Before going into how government distorts the free market, let’s examine what ought to be the legitimate purpose of government in the free market. In a free society, like how the United States was originally founded to be, the government would protect the property rights of individuals and prosecute against theft or fraud. Going back to my chicken and cow example, suppose my neighbor took it upon himself to steal some of my chickens. I then would have recourse to take my grievance to the authorities for adjudication. Assuming I can prove that the chickens were mine, the authorities would order the return of the stolen property and perhaps a small fine on top of that. Another example would be if my neighbor exchanges a cow for some chickens but doesn’t disclose the fact that the cow is lame or sickly; in other words, my neighbor deceived me in the exchange. Again, I would have recourse to go to the authorities for redress. Protecting against theft or fraud is the only legitimate use of government authority in the free market.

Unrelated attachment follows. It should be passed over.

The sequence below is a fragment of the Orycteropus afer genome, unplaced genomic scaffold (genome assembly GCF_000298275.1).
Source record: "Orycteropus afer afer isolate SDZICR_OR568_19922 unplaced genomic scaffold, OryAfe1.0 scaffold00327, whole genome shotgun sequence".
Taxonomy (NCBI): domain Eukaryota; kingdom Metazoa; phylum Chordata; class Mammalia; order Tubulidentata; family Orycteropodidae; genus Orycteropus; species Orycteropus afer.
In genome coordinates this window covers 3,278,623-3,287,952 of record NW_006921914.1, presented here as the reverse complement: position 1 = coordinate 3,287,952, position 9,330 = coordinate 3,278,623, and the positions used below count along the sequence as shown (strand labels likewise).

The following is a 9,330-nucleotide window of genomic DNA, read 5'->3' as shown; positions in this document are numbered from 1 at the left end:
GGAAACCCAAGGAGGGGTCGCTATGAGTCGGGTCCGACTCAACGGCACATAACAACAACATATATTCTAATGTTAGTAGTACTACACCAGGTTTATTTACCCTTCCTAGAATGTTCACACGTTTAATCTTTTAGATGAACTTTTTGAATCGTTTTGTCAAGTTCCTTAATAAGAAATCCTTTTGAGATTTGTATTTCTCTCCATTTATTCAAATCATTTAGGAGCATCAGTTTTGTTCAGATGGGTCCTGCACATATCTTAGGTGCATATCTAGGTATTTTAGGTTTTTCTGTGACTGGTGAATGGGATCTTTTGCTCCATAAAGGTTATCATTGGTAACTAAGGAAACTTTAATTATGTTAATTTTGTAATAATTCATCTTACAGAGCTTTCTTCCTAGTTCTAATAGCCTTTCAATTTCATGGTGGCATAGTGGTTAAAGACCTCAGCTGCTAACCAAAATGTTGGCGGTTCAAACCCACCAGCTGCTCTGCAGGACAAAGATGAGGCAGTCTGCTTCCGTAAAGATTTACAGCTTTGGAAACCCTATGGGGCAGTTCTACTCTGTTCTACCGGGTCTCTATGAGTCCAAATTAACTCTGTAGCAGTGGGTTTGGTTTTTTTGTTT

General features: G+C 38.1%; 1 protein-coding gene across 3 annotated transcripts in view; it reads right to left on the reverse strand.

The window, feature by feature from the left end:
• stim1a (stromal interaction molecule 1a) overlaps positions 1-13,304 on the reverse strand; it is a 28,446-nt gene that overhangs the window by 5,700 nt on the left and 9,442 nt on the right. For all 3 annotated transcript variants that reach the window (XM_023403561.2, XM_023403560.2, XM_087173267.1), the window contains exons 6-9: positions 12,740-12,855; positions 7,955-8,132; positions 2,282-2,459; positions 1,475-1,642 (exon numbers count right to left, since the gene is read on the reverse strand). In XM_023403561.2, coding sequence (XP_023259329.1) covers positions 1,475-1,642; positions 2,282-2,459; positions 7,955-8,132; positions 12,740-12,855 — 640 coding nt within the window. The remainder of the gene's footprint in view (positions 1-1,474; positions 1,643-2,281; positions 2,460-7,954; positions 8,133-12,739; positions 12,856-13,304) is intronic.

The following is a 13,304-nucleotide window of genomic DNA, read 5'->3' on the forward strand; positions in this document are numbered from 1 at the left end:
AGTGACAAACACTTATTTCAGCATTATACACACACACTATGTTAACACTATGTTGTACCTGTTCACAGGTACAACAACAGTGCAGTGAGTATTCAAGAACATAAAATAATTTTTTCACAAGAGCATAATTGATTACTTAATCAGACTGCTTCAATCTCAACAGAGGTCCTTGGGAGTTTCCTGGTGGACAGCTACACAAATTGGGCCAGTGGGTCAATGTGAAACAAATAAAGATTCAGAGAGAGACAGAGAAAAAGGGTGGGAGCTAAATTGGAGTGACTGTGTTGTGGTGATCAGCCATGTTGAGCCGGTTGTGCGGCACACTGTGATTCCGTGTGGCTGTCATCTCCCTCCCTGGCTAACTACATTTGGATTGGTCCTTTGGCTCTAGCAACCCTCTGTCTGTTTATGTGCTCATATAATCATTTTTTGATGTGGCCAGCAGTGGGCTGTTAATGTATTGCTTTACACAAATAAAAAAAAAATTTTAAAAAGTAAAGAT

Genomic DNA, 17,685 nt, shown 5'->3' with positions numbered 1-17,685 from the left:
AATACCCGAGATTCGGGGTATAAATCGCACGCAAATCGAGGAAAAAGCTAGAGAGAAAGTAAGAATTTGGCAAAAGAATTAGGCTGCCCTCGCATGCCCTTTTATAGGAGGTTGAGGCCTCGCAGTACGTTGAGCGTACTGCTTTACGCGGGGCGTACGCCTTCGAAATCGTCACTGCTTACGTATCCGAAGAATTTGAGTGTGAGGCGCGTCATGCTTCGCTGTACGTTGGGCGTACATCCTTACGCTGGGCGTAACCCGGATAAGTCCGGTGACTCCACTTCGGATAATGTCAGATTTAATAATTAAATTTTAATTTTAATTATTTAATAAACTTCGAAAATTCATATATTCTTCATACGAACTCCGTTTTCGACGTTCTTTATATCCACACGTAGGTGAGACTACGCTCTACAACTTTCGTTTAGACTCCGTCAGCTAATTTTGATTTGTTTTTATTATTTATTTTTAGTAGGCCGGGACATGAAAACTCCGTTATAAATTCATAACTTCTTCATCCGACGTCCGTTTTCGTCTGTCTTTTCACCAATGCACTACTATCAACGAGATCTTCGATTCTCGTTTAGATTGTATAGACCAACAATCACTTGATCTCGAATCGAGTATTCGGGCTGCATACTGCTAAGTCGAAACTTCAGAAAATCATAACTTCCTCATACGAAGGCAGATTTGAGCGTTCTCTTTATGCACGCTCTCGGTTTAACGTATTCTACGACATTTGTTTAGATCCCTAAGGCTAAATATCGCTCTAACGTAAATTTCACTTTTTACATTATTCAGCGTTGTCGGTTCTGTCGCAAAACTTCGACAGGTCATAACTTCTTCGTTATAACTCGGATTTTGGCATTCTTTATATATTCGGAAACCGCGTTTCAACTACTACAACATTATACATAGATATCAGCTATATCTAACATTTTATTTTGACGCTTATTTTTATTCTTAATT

Now there are many ways the government can distort the free market economy. The most invasive form is full communism in which the government controls everything and the people have no right to ownership of either their persons or their labor. The famous motto of Marxism goes “From each according to his ability to each according to his need.” In other words, you don’t have the right of self-ownership or the right to any private property. Your services and the fruit of your labor belongs to the State who has the task of distributing it as they see fit; ostensibly to see to the greater need, but as history has proven true, the only thing communism does is distribute despair and poverty equally while those in power get rich.